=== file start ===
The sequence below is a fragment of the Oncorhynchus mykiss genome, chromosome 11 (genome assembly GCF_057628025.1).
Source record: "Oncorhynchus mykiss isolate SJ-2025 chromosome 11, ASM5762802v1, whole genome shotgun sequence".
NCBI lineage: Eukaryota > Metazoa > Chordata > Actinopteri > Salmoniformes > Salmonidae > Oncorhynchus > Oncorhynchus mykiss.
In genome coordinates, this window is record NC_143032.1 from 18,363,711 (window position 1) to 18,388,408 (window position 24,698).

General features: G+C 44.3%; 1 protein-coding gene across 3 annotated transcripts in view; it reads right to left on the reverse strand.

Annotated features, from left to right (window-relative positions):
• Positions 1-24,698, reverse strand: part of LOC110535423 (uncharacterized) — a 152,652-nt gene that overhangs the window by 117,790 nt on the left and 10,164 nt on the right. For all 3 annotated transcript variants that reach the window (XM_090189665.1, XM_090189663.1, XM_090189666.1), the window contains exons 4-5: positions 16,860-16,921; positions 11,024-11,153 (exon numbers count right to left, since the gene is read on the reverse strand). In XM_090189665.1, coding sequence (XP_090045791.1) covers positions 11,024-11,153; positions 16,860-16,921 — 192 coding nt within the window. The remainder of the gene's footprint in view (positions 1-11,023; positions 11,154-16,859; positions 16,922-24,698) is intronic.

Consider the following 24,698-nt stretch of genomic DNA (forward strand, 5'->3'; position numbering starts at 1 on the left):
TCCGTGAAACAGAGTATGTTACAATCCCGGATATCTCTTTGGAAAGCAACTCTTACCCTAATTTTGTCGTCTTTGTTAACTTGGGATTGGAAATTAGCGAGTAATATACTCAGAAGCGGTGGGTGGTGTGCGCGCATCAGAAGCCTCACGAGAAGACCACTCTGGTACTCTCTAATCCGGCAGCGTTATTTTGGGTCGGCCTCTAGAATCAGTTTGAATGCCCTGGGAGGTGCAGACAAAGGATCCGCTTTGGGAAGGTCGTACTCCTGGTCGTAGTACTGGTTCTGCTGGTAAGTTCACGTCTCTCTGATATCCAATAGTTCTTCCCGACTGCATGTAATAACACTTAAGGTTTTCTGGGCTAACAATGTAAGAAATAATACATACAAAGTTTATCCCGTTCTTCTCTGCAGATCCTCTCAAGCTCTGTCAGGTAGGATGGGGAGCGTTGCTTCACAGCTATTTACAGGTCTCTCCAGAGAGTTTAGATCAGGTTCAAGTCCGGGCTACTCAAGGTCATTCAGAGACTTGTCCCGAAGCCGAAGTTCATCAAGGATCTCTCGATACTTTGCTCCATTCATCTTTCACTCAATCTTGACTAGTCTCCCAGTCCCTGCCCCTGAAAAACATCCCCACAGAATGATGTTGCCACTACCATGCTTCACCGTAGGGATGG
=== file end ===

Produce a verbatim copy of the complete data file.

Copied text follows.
The sequence below is a fragment of the Oncorhynchus mykiss genome, chromosome 11 (genome assembly GCF_057628025.1).
Source record: "Oncorhynchus mykiss isolate SJ-2025 chromosome 11, ASM5762802v1, whole genome shotgun sequence".
NCBI lineage: Eukaryota > Metazoa > Chordata > Actinopteri > Salmoniformes > Salmonidae > Oncorhynchus > Oncorhynchus mykiss.
In genome coordinates, this window is record NC_143032.1 from 18,363,711 (window position 1) to 18,388,408 (window position 24,698).

General features: G+C 44.3%; 1 protein-coding gene across 3 annotated transcripts in view; it reads right to left on the reverse strand.

Annotated features, from left to right (window-relative positions):
• Positions 1-24,698, reverse strand: part of LOC110535423 (uncharacterized) — a 152,652-nt gene that overhangs the window by 117,790 nt on the left and 10,164 nt on the right. For all 3 annotated transcript variants that reach the window (XM_090189665.1, XM_090189663.1, XM_090189666.1), the window contains exons 4-5: positions 16,860-16,921; positions 11,024-11,153 (exon numbers count right to left, since the gene is read on the reverse strand). In XM_090189665.1, coding sequence (XP_090045791.1) covers positions 11,024-11,153; positions 16,860-16,921 — 192 coding nt within the window. The remainder of the gene's footprint in view (positions 1-11,023; positions 11,154-16,859; positions 16,922-24,698) is intronic.

Consider the following 24,698-nt stretch of genomic DNA (forward strand, 5'->3'; position numbering starts at 1 on the left):
TCCGTGAAACAGAGTATGTTACAATCCCGGATATCTCTTTGGAAAGCAACTCTTACCCTAATTTTGTCGTCTTTGTTAACTTGGGATTGGAAATTAGCGAGTAATATACTCAGAAGCGGTGGGTGGTGTGCGCGCATCAGAAGCCTCACGAGAAGACCACTCTGGTACTCTCTAATCCGGCAGCGTTATTTTGGGTCGGCCTCTAGAATCAGTTTGAATGCCCTGGGAGGTGCAGACAAAGGATCCGCTTTGGGAAGGTCGTACTCCTGGTCGTAGTACTGGTTCTGCTGGTAAGTTCACGTCTCTCTGATATCCAATAGTTCTTCCCGACTGCATGTAATAACACTTAAGGTTTTCTGGGCTAACAATGTAAGAAATAATACATACAAAGTTTATCCCGTTCTTCTCTGCAGATCCTCTCAAGCTCTGTCAGGTAGGATGGGGAGCGTTGCTTCACAGCTATTTACAGGTCTCTCCAGAGAGTTTAGATCAGGTTCAAGTCCGGGCTACTCAAGGTCATTCAGAGACTTGTCCCGAAGCCGAAGTTCATCAAGGATCTCTCGATACTTTGCTCCATTCATCTTTCACTCAATCTTGACTAGTCTCCCAGTCCCTGCCCCTGAAAAACATCCCCACAGAATGATGTTGCCACTACCATGCTTCACCGTAGGGATGG